Baghdad Twist (2007) is a short 30 minute documentary by Jewish Iraqi-Canadian filmmaker Joe Balass. Through a conversation between the filmmaker and his mother Valentine Balass, the film highlights the story of Balass’s family in Baghdad and the effects the changing political atmosphere in the region had on their families immigration to Canada, and on the Iraqi Jewish community in general. Baghdad Twist features a beautiful selection of family videos and portraits, archival images and scenes from Baghdad, and an emotionally moving oral history.
The film isn’t politically complex in its presentation, so you will be disappointed if you are expecting a documentary that delves into the multifactorial politics of Iraq and its region, and the influence major players (mainly Zionist organizations) had on the Iraqi Jewish community/diaspora. With that being said, the main three political events that affected the Iraqi Jewish community are introduced superficially to give a temporal sense of the story: The establishment of Israel in 1948, the Abdul Karem Qasim rule and his following fall (1958-1963), and “al Naksa النكسة" the 1967 Six Day War that was described by Valentine as the event that drastically affected the Jewish Iraqi community the most. Baghdad Twist is a personal and emotional memoir of an experience of one family of the multigenerational prosperous Jewish community in the larger Iraqi society. About the little things in their routine lives in Iraq, from the simple process of buying milk to the family picnics on river Tigris. About the effects the political events had on their position in the society, and how these contributed to the shaping of their identities as both Iraqi and Jewish. With everything that have occurred, Valentine never questioned her identity prior to 1967 war, even upon the establishment of the state of Israel:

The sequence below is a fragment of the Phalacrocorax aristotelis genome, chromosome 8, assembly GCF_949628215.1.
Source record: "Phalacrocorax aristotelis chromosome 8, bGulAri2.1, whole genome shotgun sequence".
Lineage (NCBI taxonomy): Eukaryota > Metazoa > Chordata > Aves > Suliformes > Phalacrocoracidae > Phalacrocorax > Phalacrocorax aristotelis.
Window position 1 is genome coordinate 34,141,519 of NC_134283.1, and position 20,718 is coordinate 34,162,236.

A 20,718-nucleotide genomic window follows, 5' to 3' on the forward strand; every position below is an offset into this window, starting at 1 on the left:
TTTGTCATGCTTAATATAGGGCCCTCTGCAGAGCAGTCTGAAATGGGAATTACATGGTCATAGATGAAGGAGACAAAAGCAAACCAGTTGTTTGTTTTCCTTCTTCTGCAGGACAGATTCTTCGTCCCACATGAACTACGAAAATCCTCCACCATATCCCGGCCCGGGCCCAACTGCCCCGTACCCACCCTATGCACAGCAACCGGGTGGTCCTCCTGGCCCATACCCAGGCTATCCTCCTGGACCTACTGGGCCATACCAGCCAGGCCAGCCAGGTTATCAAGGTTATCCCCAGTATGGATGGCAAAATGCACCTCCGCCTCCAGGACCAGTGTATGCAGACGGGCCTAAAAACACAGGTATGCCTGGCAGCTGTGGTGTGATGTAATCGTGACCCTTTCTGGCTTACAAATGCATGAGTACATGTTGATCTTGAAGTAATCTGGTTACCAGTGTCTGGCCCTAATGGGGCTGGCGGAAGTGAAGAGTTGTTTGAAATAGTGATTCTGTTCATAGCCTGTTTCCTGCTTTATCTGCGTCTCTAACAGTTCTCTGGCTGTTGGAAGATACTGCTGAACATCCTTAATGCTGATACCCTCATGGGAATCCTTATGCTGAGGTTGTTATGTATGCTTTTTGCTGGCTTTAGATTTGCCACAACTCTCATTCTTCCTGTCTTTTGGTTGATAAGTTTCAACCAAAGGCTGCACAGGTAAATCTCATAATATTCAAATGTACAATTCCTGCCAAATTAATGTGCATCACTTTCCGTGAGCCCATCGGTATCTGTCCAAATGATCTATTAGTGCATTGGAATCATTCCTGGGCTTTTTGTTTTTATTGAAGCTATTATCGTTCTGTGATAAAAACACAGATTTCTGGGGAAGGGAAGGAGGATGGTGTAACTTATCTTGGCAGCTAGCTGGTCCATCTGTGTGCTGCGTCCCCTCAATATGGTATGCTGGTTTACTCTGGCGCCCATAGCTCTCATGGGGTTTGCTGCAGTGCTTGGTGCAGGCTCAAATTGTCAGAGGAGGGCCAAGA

I was Iraqi and that was it. I was Iraqi, a Jewish Iraqi. They always went together; I am Iraqi, I am Jewish.
In addition to the effect these events had on Jewish Iraqis who lived through them in Baghdad, the film also briefly introduces how they affected those who grew up in the Diaspora, like Joe Balass himself, detached from their national identity. In one of the scenes that touched me personally, as I am confident it will speak to many of us who grew up in the Diaspora, Joe asks his mother if she knew why is he doing this [asking her these questions about Iraq]? She appropriately and wisely replies:
Maybe you want a memory for yourself of Iraq.
That is the reality behind our constant interaction with elements of our homelands and cultures for many of us in the diaspora, we do need a memory of our own to fill in that painful void. The film, purposely or not, does not end with questioning Valentine of how she describes her identity now, leaving the viewer to build his or her own perception of those identities from the stories that were relayed, and the manner and language in which they were delivered.
Watch: The full film is available Free to watch at the National Film Board of Canada (NFB) website here
Language: English and Arabic ”Jewish Baghdadi Dialect” (English Sub)